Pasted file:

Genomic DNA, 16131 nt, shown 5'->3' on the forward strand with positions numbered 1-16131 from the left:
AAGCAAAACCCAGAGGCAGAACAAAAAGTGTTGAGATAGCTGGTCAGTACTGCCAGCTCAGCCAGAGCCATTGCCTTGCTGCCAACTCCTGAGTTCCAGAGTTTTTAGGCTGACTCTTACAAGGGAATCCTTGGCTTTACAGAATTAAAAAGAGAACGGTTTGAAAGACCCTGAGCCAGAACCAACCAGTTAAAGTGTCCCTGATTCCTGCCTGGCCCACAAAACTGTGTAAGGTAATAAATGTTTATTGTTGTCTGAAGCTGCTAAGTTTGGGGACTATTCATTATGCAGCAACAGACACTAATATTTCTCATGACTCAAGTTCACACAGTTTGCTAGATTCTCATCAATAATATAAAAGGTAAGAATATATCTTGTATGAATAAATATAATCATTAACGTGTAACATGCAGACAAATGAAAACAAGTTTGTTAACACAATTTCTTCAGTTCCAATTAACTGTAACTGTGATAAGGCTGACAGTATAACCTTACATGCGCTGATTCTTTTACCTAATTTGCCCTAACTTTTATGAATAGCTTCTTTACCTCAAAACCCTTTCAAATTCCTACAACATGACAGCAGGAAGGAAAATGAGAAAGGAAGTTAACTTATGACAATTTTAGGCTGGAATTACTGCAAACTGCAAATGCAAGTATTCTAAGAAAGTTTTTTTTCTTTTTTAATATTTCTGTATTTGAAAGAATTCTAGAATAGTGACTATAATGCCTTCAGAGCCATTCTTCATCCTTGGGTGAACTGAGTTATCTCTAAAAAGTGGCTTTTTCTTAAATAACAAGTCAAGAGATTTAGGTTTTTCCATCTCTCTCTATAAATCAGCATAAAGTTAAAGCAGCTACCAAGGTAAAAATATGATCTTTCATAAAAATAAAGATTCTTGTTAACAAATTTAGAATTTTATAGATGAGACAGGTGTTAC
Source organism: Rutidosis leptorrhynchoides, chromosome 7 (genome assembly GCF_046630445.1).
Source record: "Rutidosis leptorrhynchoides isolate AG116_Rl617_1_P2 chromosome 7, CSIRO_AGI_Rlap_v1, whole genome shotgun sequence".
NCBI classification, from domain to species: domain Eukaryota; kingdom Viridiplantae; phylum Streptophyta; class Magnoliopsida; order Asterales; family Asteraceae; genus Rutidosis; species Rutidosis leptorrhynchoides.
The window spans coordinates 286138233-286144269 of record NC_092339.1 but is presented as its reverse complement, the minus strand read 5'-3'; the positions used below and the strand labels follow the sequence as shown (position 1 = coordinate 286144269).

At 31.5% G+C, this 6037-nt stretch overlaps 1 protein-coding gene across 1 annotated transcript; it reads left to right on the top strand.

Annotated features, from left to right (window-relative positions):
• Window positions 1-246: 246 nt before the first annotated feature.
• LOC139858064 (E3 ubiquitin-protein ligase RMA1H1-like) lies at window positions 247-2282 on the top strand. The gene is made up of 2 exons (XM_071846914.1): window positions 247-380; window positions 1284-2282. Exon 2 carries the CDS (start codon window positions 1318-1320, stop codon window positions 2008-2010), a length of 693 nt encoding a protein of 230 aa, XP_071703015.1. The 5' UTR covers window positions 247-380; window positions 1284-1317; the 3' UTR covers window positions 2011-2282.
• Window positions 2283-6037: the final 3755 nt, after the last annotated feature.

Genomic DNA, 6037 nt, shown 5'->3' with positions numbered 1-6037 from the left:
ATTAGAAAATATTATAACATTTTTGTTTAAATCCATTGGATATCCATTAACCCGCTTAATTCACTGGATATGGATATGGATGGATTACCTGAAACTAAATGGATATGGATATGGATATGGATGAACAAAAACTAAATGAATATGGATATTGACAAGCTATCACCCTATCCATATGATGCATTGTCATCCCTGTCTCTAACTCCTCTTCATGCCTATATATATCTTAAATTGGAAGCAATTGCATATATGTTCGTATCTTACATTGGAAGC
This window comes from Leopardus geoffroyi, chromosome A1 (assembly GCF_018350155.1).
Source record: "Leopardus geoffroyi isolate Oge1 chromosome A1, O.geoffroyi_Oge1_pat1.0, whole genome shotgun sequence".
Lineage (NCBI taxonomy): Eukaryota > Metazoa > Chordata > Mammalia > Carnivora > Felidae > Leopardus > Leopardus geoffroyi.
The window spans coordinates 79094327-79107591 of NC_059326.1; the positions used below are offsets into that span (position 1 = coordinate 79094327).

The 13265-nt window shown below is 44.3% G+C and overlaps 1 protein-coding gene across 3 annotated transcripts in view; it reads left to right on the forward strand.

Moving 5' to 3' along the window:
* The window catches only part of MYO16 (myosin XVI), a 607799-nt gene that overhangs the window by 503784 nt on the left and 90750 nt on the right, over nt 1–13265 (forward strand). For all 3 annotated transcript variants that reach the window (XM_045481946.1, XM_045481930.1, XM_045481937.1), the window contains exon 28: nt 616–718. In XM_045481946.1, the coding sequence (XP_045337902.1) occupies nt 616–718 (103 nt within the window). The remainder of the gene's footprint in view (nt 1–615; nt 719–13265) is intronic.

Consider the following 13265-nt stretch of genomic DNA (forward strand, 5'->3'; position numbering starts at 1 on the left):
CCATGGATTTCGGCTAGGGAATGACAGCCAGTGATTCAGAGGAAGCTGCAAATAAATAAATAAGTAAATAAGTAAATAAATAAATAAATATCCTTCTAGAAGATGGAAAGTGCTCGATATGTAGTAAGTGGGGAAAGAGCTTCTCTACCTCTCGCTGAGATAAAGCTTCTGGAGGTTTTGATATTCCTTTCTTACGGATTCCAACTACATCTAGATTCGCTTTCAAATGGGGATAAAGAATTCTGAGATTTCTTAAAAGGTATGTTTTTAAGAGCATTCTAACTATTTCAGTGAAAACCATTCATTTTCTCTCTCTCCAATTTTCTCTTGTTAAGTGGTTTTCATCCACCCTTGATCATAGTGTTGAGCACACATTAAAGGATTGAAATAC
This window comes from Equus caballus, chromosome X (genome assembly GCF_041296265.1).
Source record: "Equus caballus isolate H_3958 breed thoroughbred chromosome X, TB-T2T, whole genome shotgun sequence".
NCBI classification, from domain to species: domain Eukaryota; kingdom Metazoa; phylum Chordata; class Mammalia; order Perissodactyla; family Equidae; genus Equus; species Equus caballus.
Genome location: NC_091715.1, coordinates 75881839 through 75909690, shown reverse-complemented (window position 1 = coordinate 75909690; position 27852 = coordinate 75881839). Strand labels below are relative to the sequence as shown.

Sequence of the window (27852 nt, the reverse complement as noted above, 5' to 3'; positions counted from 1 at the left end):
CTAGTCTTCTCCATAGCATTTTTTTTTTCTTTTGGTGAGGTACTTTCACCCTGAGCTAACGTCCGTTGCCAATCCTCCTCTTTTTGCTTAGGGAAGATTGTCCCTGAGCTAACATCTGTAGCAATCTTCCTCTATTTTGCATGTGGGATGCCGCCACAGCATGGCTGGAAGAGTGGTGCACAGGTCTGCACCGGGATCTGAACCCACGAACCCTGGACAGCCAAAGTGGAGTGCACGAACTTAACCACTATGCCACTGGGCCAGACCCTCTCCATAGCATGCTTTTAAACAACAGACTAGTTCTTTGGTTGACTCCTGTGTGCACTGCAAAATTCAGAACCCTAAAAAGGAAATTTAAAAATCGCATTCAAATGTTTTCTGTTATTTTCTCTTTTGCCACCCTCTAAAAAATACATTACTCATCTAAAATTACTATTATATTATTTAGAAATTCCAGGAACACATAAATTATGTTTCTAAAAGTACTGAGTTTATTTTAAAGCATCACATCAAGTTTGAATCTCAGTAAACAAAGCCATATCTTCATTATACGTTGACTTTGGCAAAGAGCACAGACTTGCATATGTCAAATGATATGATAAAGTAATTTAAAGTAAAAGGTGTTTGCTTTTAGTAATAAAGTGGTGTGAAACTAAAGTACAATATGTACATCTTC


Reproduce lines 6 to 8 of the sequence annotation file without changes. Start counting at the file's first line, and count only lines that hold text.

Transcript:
The window spans coordinates 286138233-286144269 of record NC_092339.1 but is presented as its reverse complement, the minus strand read 5'-3'; the positions used below and the strand labels follow the sequence as shown (position 1 = coordinate 286144269).

At 31.5% G+C, this 6037-nt stretch overlaps 1 protein-coding gene across 1 annotated transcript; it reads left to right on the top strand.

Annotated features, from left to right (window-relative positions):